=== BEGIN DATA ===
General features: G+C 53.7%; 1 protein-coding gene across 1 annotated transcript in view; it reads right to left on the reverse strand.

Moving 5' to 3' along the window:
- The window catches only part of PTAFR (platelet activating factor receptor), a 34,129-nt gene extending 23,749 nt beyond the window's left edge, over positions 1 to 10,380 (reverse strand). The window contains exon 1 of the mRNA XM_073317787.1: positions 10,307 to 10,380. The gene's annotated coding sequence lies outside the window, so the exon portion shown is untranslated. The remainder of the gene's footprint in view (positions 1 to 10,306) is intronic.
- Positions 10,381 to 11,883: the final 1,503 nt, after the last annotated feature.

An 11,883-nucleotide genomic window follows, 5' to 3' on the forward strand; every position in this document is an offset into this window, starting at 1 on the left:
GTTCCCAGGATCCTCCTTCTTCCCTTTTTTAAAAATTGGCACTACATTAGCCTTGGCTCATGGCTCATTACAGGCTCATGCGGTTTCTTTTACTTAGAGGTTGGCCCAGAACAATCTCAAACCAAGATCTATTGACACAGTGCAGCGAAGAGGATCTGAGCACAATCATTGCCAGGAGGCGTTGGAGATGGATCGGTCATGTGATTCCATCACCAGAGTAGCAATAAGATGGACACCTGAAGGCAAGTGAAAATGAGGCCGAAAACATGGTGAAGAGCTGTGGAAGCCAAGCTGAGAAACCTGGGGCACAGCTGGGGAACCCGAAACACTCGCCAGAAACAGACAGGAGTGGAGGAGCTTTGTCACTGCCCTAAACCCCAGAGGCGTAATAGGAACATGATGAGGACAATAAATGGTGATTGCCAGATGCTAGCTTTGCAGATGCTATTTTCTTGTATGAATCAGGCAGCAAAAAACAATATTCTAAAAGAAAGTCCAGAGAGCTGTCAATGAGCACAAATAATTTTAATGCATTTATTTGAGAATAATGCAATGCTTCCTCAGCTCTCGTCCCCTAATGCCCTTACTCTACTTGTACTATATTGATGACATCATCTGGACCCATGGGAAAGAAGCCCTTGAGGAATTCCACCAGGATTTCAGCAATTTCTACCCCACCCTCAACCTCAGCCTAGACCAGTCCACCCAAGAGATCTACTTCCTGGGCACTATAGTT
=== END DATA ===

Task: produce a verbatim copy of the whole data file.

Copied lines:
General features: G+C 53.7%; 1 protein-coding gene across 1 annotated transcript in view; it reads right to left on the reverse strand.

Moving 5' to 3' along the window:
- The window catches only part of PTAFR (platelet activating factor receptor), a 34,129-nt gene extending 23,749 nt beyond the window's left edge, over positions 1 to 10,380 (reverse strand). The window contains exon 1 of the mRNA XM_073317787.1: positions 10,307 to 10,380. The gene's annotated coding sequence lies outside the window, so the exon portion shown is untranslated. The remainder of the gene's footprint in view (positions 1 to 10,306) is intronic.
- Positions 10,381 to 11,883: the final 1,503 nt, after the last annotated feature.

An 11,883-nucleotide genomic window follows, 5' to 3' on the forward strand; every position in this document is an offset into this window, starting at 1 on the left:
GTTCCCAGGATCCTCCTTCTTCCCTTTTTTAAAAATTGGCACTACATTAGCCTTGGCTCATGGCTCATTACAGGCTCATGCGGTTTCTTTTACTTAGAGGTTGGCCCAGAACAATCTCAAACCAAGATCTATTGACACAGTGCAGCGAAGAGGATCTGAGCACAATCATTGCCAGGAGGCGTTGGAGATGGATCGGTCATGTGATTCCATCACCAGAGTAGCAATAAGATGGACACCTGAAGGCAAGTGAAAATGAGGCCGAAAACATGGTGAAGAGCTGTGGAAGCCAAGCTGAGAAACCTGGGGCACAGCTGGGGAACCCGAAACACTCGCCAGAAACAGACAGGAGTGGAGGAGCTTTGTCACTGCCCTAAACCCCAGAGGCGTAATAGGAACATGATGAGGACAATAAATGGTGATTGCCAGATGCTAGCTTTGCAGATGCTATTTTCTTGTATGAATCAGGCAGCAAAAAACAATATTCTAAAAGAAAGTCCAGAGAGCTGTCAATGAGCACAAATAATTTTAATGCATTTATTTGAGAATAATGCAATGCTTCCTCAGCTCTCGTCCCCTAATGCCCTTACTCTACTTGTACTATATTGATGACATCATCTGGACCCATGGGAAAGAAGCCCTTGAGGAATTCCACCAGGATTTCAGCAATTTCTACCCCACCCTCAACCTCAGCCTAGACCAGTCCACCCAAGAGATCTACTTCCTGGGCACTATAGTT